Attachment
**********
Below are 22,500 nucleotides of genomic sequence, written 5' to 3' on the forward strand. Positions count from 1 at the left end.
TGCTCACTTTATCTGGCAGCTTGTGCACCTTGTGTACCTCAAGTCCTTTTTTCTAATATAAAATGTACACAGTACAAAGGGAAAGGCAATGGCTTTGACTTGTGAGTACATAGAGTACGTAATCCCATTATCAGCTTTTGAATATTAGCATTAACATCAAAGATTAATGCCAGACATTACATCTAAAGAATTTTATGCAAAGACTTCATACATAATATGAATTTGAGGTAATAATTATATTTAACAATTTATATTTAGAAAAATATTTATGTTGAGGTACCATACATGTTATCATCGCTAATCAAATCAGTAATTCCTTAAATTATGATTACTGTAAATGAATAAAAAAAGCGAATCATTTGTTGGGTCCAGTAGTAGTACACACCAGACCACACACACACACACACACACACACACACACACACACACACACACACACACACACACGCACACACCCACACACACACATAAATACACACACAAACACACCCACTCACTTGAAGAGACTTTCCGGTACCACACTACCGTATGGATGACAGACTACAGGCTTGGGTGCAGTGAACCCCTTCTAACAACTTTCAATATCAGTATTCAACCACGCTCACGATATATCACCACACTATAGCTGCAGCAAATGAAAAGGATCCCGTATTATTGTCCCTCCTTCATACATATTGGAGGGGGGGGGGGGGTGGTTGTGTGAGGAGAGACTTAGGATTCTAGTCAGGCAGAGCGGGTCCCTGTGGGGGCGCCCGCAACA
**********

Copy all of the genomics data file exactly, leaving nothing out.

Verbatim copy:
Below are 22,500 nucleotides of genomic sequence, written 5' to 3' on the forward strand. Positions count from 1 at the left end.
TGCTCACTTTATCTGGCAGCTTGTGCACCTTGTGTACCTCAAGTCCTTTTTTCTAATATAAAATGTACACAGTACAAAGGGAAAGGCAATGGCTTTGACTTGTGAGTACATAGAGTACGTAATCCCATTATCAGCTTTTGAATATTAGCATTAACATCAAAGATTAATGCCAGACATTACATCTAAAGAATTTTATGCAAAGACTTCATACATAATATGAATTTGAGGTAATAATTATATTTAACAATTTATATTTAGAAAAATATTTATGTTGAGGTACCATACATGTTATCATCGCTAATCAAATCAGTAATTCCTTAAATTATGATTACTGTAAATGAATAAAAAAAGCGAATCATTTGTTGGGTCCAGTAGTAGTACACACCAGACCACACACACACACACACACACACACACACACACACACACACACACACACACACACACGCACACACCCACACACACACATAAATACACACACAAACACACCCACTCACTTGAAGAGACTTTCCGGTACCACACTACCGTATGGATGACAGACTACAGGCTTGGGTGCAGTGAACCCCTTCTAACAACTTTCAATATCAGTATTCAACCACGCTCACGATATATCACCACACTATAGCTGCAGCAAATGAAAAGGATCCCGTATTATTGTCCCTCCTTCATACATATTGGAGGGGGGGGGGGGGTGGTTGTGTGAGGAGAGACTTAGGATTCTAGTCAGGCAGAGCGGGTCCCTGTGGGGGCGCCCGCAACA